Pro tip: How about scheduling your visit with the traditional annual barrel rolling competition (Bravio delle Botti) on the last Sunday in August? This historic challenge between the eight districts of Montepulciano has been going on since the 14th century. I can’t imagine the excitement surrounding the rising 196-pound wine barrels and the medieval costume parade.
3. Rudesheim Am Rhein, Germany
The village of Rudesheim am Rhein, known simply as Rudesheim, is more than charming. Located in the German wine region of Rheingau, a few minutes from Frankfurt, Rudesheim is also part of the Rhine Gorge classified as a UNESCO World Heritage Site.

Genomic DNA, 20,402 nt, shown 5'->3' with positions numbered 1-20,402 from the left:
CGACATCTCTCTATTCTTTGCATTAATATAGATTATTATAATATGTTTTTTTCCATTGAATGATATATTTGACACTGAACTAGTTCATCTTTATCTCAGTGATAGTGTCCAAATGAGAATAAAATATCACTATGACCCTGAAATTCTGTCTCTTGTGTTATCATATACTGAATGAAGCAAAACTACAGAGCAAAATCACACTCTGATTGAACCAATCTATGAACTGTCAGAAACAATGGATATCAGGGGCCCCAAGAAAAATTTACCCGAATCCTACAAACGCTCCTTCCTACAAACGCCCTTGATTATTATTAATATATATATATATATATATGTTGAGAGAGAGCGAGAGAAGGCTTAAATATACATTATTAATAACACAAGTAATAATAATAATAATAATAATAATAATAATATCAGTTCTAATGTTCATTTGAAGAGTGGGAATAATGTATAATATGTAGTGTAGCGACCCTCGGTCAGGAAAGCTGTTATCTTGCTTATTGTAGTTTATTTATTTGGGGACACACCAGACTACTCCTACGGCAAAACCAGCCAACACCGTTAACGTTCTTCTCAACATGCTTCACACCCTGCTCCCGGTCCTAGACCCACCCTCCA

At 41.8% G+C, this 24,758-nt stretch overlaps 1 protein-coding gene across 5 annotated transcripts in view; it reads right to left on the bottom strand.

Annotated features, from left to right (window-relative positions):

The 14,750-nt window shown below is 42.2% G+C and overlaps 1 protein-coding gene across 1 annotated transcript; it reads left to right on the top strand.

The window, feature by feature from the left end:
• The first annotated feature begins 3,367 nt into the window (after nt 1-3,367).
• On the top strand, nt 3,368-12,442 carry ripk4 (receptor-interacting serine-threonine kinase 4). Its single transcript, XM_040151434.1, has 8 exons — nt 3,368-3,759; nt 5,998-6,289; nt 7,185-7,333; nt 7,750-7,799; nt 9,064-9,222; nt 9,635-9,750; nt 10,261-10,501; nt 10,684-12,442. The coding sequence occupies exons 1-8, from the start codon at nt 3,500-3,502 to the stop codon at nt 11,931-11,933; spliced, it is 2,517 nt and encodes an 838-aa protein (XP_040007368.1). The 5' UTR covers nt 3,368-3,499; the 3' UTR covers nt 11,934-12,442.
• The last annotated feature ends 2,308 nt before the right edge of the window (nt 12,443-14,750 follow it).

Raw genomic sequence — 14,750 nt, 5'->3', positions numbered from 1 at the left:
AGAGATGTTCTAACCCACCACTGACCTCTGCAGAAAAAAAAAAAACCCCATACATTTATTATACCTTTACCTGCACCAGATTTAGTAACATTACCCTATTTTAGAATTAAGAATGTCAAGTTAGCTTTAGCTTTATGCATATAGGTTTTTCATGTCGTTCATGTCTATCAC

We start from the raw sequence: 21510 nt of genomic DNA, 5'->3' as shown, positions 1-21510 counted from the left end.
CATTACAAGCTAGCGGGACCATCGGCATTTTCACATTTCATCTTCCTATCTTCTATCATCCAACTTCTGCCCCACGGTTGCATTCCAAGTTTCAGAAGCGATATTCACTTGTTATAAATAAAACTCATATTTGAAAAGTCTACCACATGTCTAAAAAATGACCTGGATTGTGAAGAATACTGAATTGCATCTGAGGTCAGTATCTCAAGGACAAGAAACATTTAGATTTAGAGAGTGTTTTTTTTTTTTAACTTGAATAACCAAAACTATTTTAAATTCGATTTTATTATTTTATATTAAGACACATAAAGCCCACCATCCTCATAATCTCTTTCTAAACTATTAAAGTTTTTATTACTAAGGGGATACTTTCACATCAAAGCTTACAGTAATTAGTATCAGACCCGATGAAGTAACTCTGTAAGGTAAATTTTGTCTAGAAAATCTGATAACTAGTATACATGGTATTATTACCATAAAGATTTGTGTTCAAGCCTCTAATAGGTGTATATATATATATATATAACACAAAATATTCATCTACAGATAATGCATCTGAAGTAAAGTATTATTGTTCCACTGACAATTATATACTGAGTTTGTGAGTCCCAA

Rudesheim descends a hill towards the Rhine, its steep cobbled streets lined with medieval half-timbered houses. In the heart of the old town, the narrow and picturesque alley of Drosselgasse is full of shops and restaurants. Accompanied by the chime of church bells or an accordion tune, savor the local bratwurst and schnitzel with a mug of beer or the local wine, Rheingauer Reisling. A trip to Rudesheim is not complete without tasting the local specialty coffee drink, Rudesheimer Kaffee. Locally distilled Asbach Uralt brandy and whipped cream make this coffee cocktail unforgettable.
In any season, take a ride on the Rudesheim Seilbahn, a cable car that takes you to the Niederwalddenkmal, a monument that commemorates the unification of Germany. Be prepared for “ooh” and “ah”; the views over the surrounding vineyards, the city and the Rhine are magnificent.
A trip to Rudesheim requires a boat cruise on the Rhine to admire the impressive hilltop castles that are home to the legends of the region.